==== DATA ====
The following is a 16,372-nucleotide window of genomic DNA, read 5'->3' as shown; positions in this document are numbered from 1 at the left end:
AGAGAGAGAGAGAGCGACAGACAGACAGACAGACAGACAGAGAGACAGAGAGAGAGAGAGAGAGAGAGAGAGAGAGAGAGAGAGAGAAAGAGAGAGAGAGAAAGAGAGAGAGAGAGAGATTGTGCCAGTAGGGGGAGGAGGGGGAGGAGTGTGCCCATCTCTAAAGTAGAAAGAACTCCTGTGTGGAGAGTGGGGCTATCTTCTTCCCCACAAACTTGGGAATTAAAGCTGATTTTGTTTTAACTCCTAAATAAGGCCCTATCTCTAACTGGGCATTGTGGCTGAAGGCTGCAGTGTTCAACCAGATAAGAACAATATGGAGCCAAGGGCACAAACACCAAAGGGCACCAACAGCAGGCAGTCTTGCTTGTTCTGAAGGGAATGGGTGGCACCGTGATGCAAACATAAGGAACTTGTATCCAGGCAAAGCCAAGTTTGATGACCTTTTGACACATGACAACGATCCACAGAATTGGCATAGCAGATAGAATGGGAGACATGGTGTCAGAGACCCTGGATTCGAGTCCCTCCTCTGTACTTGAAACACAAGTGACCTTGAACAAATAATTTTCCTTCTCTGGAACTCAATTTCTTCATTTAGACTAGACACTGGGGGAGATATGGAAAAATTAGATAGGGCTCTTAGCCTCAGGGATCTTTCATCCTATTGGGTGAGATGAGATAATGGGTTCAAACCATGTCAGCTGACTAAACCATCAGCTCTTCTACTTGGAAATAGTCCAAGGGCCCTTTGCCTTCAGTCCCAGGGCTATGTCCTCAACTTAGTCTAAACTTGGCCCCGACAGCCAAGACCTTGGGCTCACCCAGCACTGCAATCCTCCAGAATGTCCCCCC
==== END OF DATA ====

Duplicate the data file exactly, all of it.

The following is a 16,372-nucleotide window of genomic DNA, read 5'->3' as shown; positions in this document are numbered from 1 at the left end:
AGAGAGAGAGAGAGCGACAGACAGACAGACAGACAGACAGAGAGACAGAGAGAGAGAGAGAGAGAGAGAGAGAGAGAGAGAGAGAGAAAGAGAGAGAGAGAAAGAGAGAGAGAGAGAGATTGTGCCAGTAGGGGGAGGAGGGGGAGGAGTGTGCCCATCTCTAAAGTAGAAAGAACTCCTGTGTGGAGAGTGGGGCTATCTTCTTCCCCACAAACTTGGGAATTAAAGCTGATTTTGTTTTAACTCCTAAATAAGGCCCTATCTCTAACTGGGCATTGTGGCTGAAGGCTGCAGTGTTCAACCAGATAAGAACAATATGGAGCCAAGGGCACAAACACCAAAGGGCACCAACAGCAGGCAGTCTTGCTTGTTCTGAAGGGAATGGGTGGCACCGTGATGCAAACATAAGGAACTTGTATCCAGGCAAAGCCAAGTTTGATGACCTTTTGACACATGACAACGATCCACAGAATTGGCATAGCAGATAGAATGGGAGACATGGTGTCAGAGACCCTGGATTCGAGTCCCTCCTCTGTACTTGAAACACAAGTGACCTTGAACAAATAATTTTCCTTCTCTGGAACTCAATTTCTTCATTTAGACTAGACACTGGGGGAGATATGGAAAAATTAGATAGGGCTCTTAGCCTCAGGGATCTTTCATCCTATTGGGTGAGATGAGATAATGGGTTCAAACCATGTCAGCTGACTAAACCATCAGCTCTTCTACTTGGAAATAGTCCAAGGGCCCTTTGCCTTCAGTCCCAGGGCTATGTCCTCAACTTAGTCTAAACTTGGCCCCGACAGCCAAGACCTTGGGCTCACCCAGCACTGCAATCCTCCAGAATGTCCCCCC